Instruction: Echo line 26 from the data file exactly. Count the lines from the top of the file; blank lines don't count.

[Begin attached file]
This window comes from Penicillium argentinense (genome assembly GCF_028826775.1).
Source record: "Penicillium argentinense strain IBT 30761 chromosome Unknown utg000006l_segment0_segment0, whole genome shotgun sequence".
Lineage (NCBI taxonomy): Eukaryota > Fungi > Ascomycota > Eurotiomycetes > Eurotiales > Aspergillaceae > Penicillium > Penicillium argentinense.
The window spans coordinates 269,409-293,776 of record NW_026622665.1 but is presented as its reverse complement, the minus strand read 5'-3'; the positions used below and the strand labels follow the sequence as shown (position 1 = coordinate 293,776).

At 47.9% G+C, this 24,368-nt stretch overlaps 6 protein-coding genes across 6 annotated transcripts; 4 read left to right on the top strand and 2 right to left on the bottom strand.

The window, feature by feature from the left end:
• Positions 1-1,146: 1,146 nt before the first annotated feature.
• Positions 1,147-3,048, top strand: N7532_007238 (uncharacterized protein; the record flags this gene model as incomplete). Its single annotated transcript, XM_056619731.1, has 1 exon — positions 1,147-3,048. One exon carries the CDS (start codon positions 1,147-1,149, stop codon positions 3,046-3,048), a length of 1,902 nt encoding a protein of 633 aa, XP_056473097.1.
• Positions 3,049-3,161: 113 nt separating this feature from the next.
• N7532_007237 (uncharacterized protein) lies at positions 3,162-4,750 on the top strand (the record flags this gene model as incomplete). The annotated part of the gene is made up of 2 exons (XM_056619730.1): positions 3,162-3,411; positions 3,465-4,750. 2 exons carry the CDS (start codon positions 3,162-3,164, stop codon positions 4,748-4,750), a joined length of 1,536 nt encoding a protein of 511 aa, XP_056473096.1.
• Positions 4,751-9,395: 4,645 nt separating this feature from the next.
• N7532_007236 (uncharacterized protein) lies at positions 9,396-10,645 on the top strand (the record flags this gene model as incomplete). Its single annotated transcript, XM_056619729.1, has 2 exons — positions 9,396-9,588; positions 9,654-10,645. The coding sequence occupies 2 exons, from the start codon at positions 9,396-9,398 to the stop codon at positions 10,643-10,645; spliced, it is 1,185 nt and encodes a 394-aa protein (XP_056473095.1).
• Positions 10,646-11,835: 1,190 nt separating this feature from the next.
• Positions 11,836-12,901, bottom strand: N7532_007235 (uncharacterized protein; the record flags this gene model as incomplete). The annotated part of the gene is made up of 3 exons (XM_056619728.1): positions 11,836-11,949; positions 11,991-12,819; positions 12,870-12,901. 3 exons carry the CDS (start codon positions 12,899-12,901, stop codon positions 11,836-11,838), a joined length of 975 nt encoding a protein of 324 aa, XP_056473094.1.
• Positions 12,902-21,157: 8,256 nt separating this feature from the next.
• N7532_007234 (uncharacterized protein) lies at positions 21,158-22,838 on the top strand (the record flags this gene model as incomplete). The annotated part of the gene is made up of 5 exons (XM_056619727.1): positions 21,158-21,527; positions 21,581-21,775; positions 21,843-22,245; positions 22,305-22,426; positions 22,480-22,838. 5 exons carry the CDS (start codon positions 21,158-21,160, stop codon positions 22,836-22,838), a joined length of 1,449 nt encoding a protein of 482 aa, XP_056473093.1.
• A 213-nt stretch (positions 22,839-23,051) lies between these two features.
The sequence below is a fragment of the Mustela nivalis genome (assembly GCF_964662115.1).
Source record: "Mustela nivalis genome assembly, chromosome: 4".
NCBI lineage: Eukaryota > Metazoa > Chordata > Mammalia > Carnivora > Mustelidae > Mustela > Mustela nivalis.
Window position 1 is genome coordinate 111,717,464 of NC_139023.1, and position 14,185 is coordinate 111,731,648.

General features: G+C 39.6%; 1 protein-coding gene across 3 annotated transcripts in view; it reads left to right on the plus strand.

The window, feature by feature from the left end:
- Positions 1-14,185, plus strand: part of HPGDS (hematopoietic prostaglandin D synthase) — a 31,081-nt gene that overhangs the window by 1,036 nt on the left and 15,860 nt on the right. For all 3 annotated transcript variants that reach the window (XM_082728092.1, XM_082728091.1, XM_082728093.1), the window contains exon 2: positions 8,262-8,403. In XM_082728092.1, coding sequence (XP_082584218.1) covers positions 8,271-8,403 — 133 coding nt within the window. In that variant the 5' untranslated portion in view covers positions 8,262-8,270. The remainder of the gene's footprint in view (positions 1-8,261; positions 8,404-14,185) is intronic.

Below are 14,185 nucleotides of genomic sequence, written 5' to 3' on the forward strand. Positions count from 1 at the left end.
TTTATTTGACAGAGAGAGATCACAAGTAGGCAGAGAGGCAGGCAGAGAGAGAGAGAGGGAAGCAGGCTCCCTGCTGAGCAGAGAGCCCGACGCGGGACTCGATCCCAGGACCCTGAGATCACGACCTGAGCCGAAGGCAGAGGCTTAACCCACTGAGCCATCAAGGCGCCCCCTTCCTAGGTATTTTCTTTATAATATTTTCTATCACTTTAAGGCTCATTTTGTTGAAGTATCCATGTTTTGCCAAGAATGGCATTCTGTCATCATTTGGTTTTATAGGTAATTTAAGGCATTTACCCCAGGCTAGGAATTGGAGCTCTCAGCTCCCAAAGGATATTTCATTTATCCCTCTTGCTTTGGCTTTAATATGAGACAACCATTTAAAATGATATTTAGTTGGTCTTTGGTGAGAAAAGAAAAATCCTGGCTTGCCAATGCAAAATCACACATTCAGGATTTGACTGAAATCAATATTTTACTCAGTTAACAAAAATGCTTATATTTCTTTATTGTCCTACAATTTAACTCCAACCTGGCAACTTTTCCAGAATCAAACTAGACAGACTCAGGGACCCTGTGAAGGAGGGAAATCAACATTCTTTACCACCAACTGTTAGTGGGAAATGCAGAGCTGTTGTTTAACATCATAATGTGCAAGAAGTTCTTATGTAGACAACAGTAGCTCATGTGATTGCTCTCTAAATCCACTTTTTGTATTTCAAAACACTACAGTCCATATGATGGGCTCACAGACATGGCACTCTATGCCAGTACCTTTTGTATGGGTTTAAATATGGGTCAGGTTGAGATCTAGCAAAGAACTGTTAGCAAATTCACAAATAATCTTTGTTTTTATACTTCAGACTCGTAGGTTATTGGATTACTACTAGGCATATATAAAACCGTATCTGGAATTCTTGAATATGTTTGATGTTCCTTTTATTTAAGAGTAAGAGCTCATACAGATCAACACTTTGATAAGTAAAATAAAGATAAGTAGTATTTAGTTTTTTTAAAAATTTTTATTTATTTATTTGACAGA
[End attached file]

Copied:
TTTATTTGACAGAGAGAGATCACAAGTAGGCAGAGAGGCAGGCAGAGAGAGAGAGAGGGAAGCAGGCTCCCTGCTGAGCAGAGAGCCCGACGCGGGACTCGATCCCAGGACCCTGAGATCACGACCTGAGCCGAAGGCAGAGGCTTAACCCACTGAGCCATCAAGGCGCCCCCTTCCTAGGTATTTTCTTTATAATATTTTCTATCACTTTAAGGCTCATTTTGTTGAAGTATCCATGTTTTGCCAAGAATGGCATTCTGTCATCATTTGGTTTTATAGGTAATTTAAGGCATTTACCCCAGGCTAGGAATTGGAGCTCTCAGCTCCCAAAGGATATTTCATTTATCCCTCTTGCTTTGGCTTTAATATGAGACAACCATTTAAAATGATATTTAGTTGGTCTTTGGTGAGAAAAGAAAAATCCTGGCTTGCCAATGCAAAATCACACATTCAGGATTTGACTGAAATCAATATTTTACTCAGTTAACAAAAATGCTTATATTTCTTTATTGTCCTACAATTTAACTCCAACCTGGCAACTTTTCCAGAATCAAACTAGACAGACTCAGGGACCCTGTGAAGGAGGGAAATCAACATTCTTTACCACCAACTGTTAGTGGGAAATGCAGAGCTGTTGTTTAACATCATAATGTGCAAGAAGTTCTTATGTAGACAACAGTAGCTCATGTGATTGCTCTCTAAATCCACTTTTTGTATTTCAAAACACTACAGTCCATATGATGGGCTCACAGACATGGCACTCTATGCCAGTACCTTTTGTATGGGTTTAAATATGGGTCAGGTTGAGATCTAGCAAAGAACTGTTAGCAAATTCACAAATAATCTTTGTTTTTATACTTCAGACTCGTAGGTTATTGGATTACTACTAGGCATATATAAAACCGTATCTGGAATTCTTGAATATGTTTGATGTTCCTTTTATTTAAGAGTAAGAGCTCATACAGATCAACACTTTGATAAGTAAAATAAAGATAAGTAGTATTTAGTTTTTTTAAAAATTTTTATTTATTTATTTGACAGA